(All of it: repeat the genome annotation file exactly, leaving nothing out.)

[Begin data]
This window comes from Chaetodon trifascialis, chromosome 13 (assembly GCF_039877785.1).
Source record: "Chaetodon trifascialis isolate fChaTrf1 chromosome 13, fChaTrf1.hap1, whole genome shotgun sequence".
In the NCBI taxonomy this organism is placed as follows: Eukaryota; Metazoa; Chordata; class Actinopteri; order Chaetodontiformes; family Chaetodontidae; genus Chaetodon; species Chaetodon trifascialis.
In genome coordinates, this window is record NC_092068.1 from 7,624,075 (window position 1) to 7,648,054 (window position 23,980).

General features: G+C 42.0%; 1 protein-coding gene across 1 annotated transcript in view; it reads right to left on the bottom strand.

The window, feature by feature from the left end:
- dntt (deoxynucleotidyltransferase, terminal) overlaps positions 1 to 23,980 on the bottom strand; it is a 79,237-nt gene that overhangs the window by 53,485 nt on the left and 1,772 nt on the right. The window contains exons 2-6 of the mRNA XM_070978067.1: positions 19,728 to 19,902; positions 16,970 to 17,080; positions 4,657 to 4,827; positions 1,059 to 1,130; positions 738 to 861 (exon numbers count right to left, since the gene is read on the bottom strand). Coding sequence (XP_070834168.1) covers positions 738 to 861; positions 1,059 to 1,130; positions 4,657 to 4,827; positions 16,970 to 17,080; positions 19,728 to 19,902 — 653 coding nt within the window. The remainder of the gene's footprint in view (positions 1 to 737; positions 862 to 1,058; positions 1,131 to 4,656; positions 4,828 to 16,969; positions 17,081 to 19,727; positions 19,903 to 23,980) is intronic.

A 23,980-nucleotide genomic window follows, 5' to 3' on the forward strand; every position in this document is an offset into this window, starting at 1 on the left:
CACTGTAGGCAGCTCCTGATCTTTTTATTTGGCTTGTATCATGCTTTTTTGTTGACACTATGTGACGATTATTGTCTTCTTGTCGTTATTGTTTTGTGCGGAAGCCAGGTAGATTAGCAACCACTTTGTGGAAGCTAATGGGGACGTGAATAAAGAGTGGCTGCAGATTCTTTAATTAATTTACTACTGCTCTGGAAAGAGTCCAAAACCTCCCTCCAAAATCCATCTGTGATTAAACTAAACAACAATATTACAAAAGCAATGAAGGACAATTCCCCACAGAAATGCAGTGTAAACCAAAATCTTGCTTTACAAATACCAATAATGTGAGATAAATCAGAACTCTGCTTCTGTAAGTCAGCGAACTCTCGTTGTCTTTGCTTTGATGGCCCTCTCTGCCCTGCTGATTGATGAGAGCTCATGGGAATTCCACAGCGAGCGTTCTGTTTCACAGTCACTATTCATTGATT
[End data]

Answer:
This window comes from Chaetodon trifascialis, chromosome 13 (assembly GCF_039877785.1).
Source record: "Chaetodon trifascialis isolate fChaTrf1 chromosome 13, fChaTrf1.hap1, whole genome shotgun sequence".
In the NCBI taxonomy this organism is placed as follows: Eukaryota; Metazoa; Chordata; class Actinopteri; order Chaetodontiformes; family Chaetodontidae; genus Chaetodon; species Chaetodon trifascialis.
In genome coordinates, this window is record NC_092068.1 from 7,624,075 (window position 1) to 7,648,054 (window position 23,980).

General features: G+C 42.0%; 1 protein-coding gene across 1 annotated transcript in view; it reads right to left on the bottom strand.

The window, feature by feature from the left end:
- dntt (deoxynucleotidyltransferase, terminal) overlaps positions 1 to 23,980 on the bottom strand; it is a 79,237-nt gene that overhangs the window by 53,485 nt on the left and 1,772 nt on the right. The window contains exons 2-6 of the mRNA XM_070978067.1: positions 19,728 to 19,902; positions 16,970 to 17,080; positions 4,657 to 4,827; positions 1,059 to 1,130; positions 738 to 861 (exon numbers count right to left, since the gene is read on the bottom strand). Coding sequence (XP_070834168.1) covers positions 738 to 861; positions 1,059 to 1,130; positions 4,657 to 4,827; positions 16,970 to 17,080; positions 19,728 to 19,902 — 653 coding nt within the window. The remainder of the gene's footprint in view (positions 1 to 737; positions 862 to 1,058; positions 1,131 to 4,656; positions 4,828 to 16,969; positions 17,081 to 19,727; positions 19,903 to 23,980) is intronic.

A 23,980-nucleotide genomic window follows, 5' to 3' on the forward strand; every position in this document is an offset into this window, starting at 1 on the left:
CACTGTAGGCAGCTCCTGATCTTTTTATTTGGCTTGTATCATGCTTTTTTGTTGACACTATGTGACGATTATTGTCTTCTTGTCGTTATTGTTTTGTGCGGAAGCCAGGTAGATTAGCAACCACTTTGTGGAAGCTAATGGGGACGTGAATAAAGAGTGGCTGCAGATTCTTTAATTAATTTACTACTGCTCTGGAAAGAGTCCAAAACCTCCCTCCAAAATCCATCTGTGATTAAACTAAACAACAATATTACAAAAGCAATGAAGGACAATTCCCCACAGAAATGCAGTGTAAACCAAAATCTTGCTTTACAAATACCAATAATGTGAGATAAATCAGAACTCTGCTTCTGTAAGTCAGCGAACTCTCGTTGTCTTTGCTTTGATGGCCCTCTCTGCCCTGCTGATTGATGAGAGCTCATGGGAATTCCACAGCGAGCGTTCTGTTTCACAGTCACTATTCATTGATT